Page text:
There’s no way to get around the crew issues – television production is (thankfully) a Union gig. But that also means every person there needs to justify their existence (who doesn’t?) – so we often had to explain and re-explain the same things to a variety of people, each in charge of only one particular aspect of the entire performance.

But that is how it works! You have a very limited time to make things happen — and not everything can be fixed in post. We kept our FSD crew calm, personable, and in good humor as much as we could. Television is a lot of “hurry up and wait,” and we knew that going in – so we were prepared.

We felt a little sorry for the folks who had no idea what all was involved coming in. They usually were not very happy. But — *shrug* — live and learn!

Also – we have amended the information we provide to outside production teams to include the many, many specific things we need. We are hoping to avoid problems in the future as your FSD continues to move forward!

FreakShow Deluxe sponsored by Lucky 13 Apparel

photo by Kino McFarland

This Business We Call Show (part 2)

Posted in Behind the Scenes at FSD with tags , , , , , , , , , , , on June 6, 2016 by freakshowdeluxe
IMG_2830

Poutine… from Canada. At Wendy’s… in Canada.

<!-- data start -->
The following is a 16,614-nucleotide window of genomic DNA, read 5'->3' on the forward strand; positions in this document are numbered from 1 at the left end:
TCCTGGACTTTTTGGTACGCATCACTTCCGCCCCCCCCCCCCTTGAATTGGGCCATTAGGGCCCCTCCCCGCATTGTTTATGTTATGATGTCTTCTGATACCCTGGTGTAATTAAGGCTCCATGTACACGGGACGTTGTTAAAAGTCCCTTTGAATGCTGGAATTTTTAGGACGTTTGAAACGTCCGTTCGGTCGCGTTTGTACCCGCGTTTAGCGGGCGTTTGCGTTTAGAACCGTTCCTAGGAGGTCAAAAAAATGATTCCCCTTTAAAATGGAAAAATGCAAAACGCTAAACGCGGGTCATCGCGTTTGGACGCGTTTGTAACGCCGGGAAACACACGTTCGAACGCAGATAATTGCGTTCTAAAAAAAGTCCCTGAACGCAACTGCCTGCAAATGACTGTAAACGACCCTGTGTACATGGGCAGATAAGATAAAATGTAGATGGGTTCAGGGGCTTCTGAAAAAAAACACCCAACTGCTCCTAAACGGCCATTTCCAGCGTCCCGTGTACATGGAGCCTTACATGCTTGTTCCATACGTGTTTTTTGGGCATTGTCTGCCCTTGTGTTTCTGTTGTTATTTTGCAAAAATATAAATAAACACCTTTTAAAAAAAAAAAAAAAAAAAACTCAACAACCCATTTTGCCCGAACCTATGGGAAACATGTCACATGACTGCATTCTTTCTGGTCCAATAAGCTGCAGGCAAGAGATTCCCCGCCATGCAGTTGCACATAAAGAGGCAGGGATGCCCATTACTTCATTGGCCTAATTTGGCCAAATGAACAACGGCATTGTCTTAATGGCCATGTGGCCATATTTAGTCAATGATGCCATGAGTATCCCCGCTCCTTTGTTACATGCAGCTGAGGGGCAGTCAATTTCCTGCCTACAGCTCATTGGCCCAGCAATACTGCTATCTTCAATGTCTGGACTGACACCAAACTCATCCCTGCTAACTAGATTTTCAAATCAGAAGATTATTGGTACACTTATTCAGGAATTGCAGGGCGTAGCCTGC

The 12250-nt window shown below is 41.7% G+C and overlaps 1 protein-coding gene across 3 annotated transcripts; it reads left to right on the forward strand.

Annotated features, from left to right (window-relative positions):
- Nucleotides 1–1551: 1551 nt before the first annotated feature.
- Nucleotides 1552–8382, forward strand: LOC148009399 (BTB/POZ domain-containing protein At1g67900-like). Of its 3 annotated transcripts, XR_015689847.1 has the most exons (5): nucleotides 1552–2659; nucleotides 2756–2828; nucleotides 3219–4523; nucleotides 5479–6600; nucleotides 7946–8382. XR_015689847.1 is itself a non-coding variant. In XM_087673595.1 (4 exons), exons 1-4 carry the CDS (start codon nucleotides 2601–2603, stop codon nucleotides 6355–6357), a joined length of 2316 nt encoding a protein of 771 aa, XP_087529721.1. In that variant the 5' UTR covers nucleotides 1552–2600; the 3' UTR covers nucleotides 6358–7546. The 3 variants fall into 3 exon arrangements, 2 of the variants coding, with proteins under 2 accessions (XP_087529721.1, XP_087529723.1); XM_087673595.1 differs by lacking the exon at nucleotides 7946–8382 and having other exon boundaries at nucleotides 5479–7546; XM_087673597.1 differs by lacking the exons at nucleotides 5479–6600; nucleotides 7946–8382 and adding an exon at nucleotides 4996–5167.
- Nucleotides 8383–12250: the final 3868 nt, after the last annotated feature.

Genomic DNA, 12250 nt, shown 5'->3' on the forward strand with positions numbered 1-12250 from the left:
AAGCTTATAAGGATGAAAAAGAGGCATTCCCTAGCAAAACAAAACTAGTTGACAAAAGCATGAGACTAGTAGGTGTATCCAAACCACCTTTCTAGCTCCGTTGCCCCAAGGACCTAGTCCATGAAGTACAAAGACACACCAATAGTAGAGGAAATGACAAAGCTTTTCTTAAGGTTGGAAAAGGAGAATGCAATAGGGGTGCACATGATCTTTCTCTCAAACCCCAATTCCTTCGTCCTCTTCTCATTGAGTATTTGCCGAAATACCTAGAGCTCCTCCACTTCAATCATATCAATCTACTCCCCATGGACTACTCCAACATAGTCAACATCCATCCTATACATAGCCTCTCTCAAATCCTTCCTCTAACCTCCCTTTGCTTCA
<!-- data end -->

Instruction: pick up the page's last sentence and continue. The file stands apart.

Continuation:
FreakShow Deluxe does not “tour” in the sense of doing club dates like a rock band.

We do a lot of traveling, sure… lots of traveling to the venues, amusement parks, events, fairs and such where we usually perform. But we do not book tours in the sense of town after town for weeks at a time, with our income dependent on the clubs ticket sales.

Not that there is anything wrong with touring night clubs. We know plenty of folks who do! They always seem to be having a great time.

HA! HA!! No… No – they don’t.

It’s just one story after another of broken down vehicles, rip-offs, low audience turn-outs, canceled gigs, bad food, sleeping in the van… the list just goes on and on.

In the conversations amongst the community of which we are a part, it often comes up about why, if everything is so bad out there on the road… WHY do folks keep touring that way?? Usually, the answer is something along the lines of —

We do hundreds and hundreds of shows per year! You can’t beat that kind of experience.

Reverend Tommy Gunn, here. I was talking with Harley Newman, who is a legendary performer and I am happy to call him a mentor of mine, about the above quote as we were discussing various theoretical aspects of performing and touring – as we often do – and he brought up a good point: it doesn’t do anyone any good to do 900 shows a year if you’re done 900 bad shows! Lots of shows does not, itself, make you better.

Something about it came together for me when I heard the following quote from comedian Brian McKim in the movie I Am Road Comic. Sitting at a table with his wife, talking about being a traveling comic, he says:

There’s this thing people think: if you sleep in your car, and you drive a thousand miles and you do this and you do this… and the end of it they think, “Boy, I’m going to be a spectacular comic.” And it’s like… well… you’re going to be a better comic. I think you can be a spectacular comic and, like, not endure so much heartache.

And this is so true.

I was happy to get that it was so true not just for sideshow – but for comedy (and, in turn, I guess for music, burlesque, acting, yada yada).